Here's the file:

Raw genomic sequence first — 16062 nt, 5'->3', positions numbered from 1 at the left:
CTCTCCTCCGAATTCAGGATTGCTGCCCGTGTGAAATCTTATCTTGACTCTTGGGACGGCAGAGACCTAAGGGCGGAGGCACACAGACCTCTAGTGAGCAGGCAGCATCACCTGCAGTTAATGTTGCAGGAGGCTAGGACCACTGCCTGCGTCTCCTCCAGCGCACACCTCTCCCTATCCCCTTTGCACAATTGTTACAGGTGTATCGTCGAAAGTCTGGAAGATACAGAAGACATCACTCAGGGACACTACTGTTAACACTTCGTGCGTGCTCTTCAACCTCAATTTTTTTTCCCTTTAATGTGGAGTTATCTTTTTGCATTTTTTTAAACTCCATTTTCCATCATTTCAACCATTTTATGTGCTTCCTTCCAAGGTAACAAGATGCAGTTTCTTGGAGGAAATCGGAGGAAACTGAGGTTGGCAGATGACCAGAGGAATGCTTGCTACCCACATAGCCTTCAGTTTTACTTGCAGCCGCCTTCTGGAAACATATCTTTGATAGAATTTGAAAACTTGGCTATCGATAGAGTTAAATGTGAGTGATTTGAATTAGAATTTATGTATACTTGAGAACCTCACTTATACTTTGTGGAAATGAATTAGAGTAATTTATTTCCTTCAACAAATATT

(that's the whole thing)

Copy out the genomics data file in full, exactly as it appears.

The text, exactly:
Raw genomic sequence first — 16062 nt, 5'->3', positions numbered from 1 at the left:
CTCTCCTCCGAATTCAGGATTGCTGCCCGTGTGAAATCTTATCTTGACTCTTGGGACGGCAGAGACCTAAGGGCGGAGGCACACAGACCTCTAGTGAGCAGGCAGCATCACCTGCAGTTAATGTTGCAGGAGGCTAGGACCACTGCCTGCGTCTCCTCCAGCGCACACCTCTCCCTATCCCCTTTGCACAATTGTTACAGGTGTATCGTCGAAAGTCTGGAAGATACAGAAGACATCACTCAGGGACACTACTGTTAACACTTCGTGCGTGCTCTTCAACCTCAATTTTTTTTCCCTTTAATGTGGAGTTATCTTTTTGCATTTTTTTAAACTCCATTTTCCATCATTTCAACCATTTTATGTGCTTCCTTCCAAGGTAACAAGATGCAGTTTCTTGGAGGAAATCGGAGGAAACTGAGGTTGGCAGATGACCAGAGGAATGCTTGCTACCCACATAGCCTTCAGTTTTACTTGCAGCCGCCTTCTGGAAACATATCTTTGATAGAATTTGAAAACTTGGCTATCGATAGAGTTAAATGTGAGTGATTTGAATTAGAATTTATGTATACTTGAGAACCTCACTTATACTTTGTGGAAATGAATTAGAGTAATTTATTTCCTTCAACAAATATT